Robyn Benson, PSAC

Good jobs for all

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This past weekend I attended the Good Jobs Summit, organized and hosted by our sister union Unifor, with several partners, including the Canadian Federation of Students, Ryerson University and the Canadian Centre for Policy Alternatives.

In Unifor's words, they wanted to start "a national conversation on how we create good jobs in Canada. We know there are solutions to the stagnating economy, growing precariousness and few opportunities for young people. Together we can find them."

The fact that such a summit had to be pulled together by the community indicates just how far removed the Harper government is when it comes to solving economic and social problems--problems that are getting worse.

Canada is in the middle of a jobs crisis: we just don't have enough jobs that provide a secure income, decent wages and reasonable benefits. Instead, the labour market is being flooded with precarious work. Young workers and new Canadians are increasingly hard done by when it comes to secure employment, and women continue to earn on average 30% less than men. We continue to see widespread abuses: illegal unpaid labour, for example, and a deliberate strategy to exploit temporary workers in order to drive down wages.

Harper and his corporate friends may want us and our children to live this nightmare, but we aren't about to let them get their way without a fight. I spoke at the Summit about public services and public workers, and the erosion of our rights and working conditions. I explained that the PSAC is bringing to this round of bargaining with the federal Treasury Board proposals to hold on to jobs and to improve the quality of work life in the public service. We want more good jobs in Canada for the workers of today, and we want them to be there for the workers of tomorrow.  Good jobs in the public sector help the economy, and they also make sure that there are qualified workers in place to deliver high quality services to the public.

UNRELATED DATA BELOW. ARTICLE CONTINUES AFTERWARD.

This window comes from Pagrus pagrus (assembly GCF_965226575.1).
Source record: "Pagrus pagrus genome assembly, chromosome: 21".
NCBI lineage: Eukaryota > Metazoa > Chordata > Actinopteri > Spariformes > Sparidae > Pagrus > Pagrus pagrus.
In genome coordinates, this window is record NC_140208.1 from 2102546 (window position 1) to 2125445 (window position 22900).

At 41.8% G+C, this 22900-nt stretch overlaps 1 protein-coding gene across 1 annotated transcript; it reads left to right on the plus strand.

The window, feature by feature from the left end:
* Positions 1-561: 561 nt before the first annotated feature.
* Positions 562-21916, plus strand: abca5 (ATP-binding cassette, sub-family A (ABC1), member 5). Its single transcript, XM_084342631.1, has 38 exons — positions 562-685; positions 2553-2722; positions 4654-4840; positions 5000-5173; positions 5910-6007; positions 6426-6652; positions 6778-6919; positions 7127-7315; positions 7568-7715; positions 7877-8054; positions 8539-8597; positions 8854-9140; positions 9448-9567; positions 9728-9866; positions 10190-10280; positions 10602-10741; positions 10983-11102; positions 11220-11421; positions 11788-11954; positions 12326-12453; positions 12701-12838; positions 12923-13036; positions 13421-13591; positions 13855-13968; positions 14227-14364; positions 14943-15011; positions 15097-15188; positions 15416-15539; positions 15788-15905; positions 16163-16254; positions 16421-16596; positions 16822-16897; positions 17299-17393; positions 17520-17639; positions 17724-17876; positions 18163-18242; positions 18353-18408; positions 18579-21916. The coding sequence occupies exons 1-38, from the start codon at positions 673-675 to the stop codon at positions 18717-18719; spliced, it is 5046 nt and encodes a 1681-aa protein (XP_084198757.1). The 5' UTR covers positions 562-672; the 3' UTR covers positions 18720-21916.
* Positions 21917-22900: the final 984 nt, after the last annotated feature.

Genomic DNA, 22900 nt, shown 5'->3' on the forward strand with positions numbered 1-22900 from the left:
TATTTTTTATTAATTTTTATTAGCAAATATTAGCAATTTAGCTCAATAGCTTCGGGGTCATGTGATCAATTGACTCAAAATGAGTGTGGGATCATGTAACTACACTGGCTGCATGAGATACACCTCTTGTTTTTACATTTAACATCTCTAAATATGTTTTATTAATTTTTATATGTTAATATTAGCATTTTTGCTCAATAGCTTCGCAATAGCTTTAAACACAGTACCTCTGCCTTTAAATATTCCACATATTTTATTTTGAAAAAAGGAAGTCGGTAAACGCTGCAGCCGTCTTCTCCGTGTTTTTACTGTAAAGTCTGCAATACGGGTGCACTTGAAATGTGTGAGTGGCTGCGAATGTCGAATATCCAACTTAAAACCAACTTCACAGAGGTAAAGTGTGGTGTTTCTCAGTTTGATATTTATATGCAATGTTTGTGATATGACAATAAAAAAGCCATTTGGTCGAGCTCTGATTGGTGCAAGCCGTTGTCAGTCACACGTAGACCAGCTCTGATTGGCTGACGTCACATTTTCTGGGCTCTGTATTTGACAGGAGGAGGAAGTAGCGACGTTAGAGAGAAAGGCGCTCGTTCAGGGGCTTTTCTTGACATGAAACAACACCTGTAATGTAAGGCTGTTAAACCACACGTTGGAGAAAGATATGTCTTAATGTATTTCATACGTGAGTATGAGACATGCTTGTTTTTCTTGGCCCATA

Despite greater total wealth than ever before, our country offers a bleak future for young people. Rather than working to create good jobs with decent working conditions, our government preaches austerity. Rather than trying to set an example with its own employees, it hacks away at its workforce, cutting thousands of jobs (and therefore public services) and replacing permanent jobs with term employment. As for working conditions, it's presently trying to abolish paid sick leave, and it passed measures a year ago to gut health and safety rights in federal workplaces. And our pensions may be next on the chopping block.

The situation is urgent, and the only fix is for unions, student and youth organizations, anti-poverty groups and others to unite and organize for change.  Unifor's job summit brought more than one thousand people together to talk about the problem, and there was strong consensus on what has to happen. We need to push for stronger legislated employment standards, more public investment in both physical and social infrastructure, and more emphasis on green job creation. 

We need stronger public procurement policies, so that governments turn to Canadian manufacturers when they need trains, buses or light rail.  That means we need to fight giveaway trade deals like the one proposed with Europe, because those agreements will make it much more difficult for every level of government to insist that those with whom they do business create jobs in Canada. 

But to really make change we need more than good ideas about what we want government and others to do. We have to build a powerful movement that demands action. There was agreement at the Summit that this is the logical next step, and that regional and local forums on good jobs will shortly be organized.  PSAC must be a part of those further meetings, and we must continue to point out that the public sector and public sector unions can play a central role in this movement for good jobs.

The national conversation has begun--and as far as I'm concerned we can't move to action quickly enough.


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This Saturday marks the 9th annual cross-Canada vigil by Sisters In Spirit (SIS), to raise awareness and demand action for missing and murdered First Nations, Inuit and Métis women and girls. The PSAC, and our Aboriginal Peoples Circle, stands in solidarity with SIS, and with the Native Women’s Association of Canada, in demanding a national public inquiry into these many deaths and disappearances. Last year there were 216 local vigils held in Canada and around the world. Check out the time and location of the 2014 vigils here.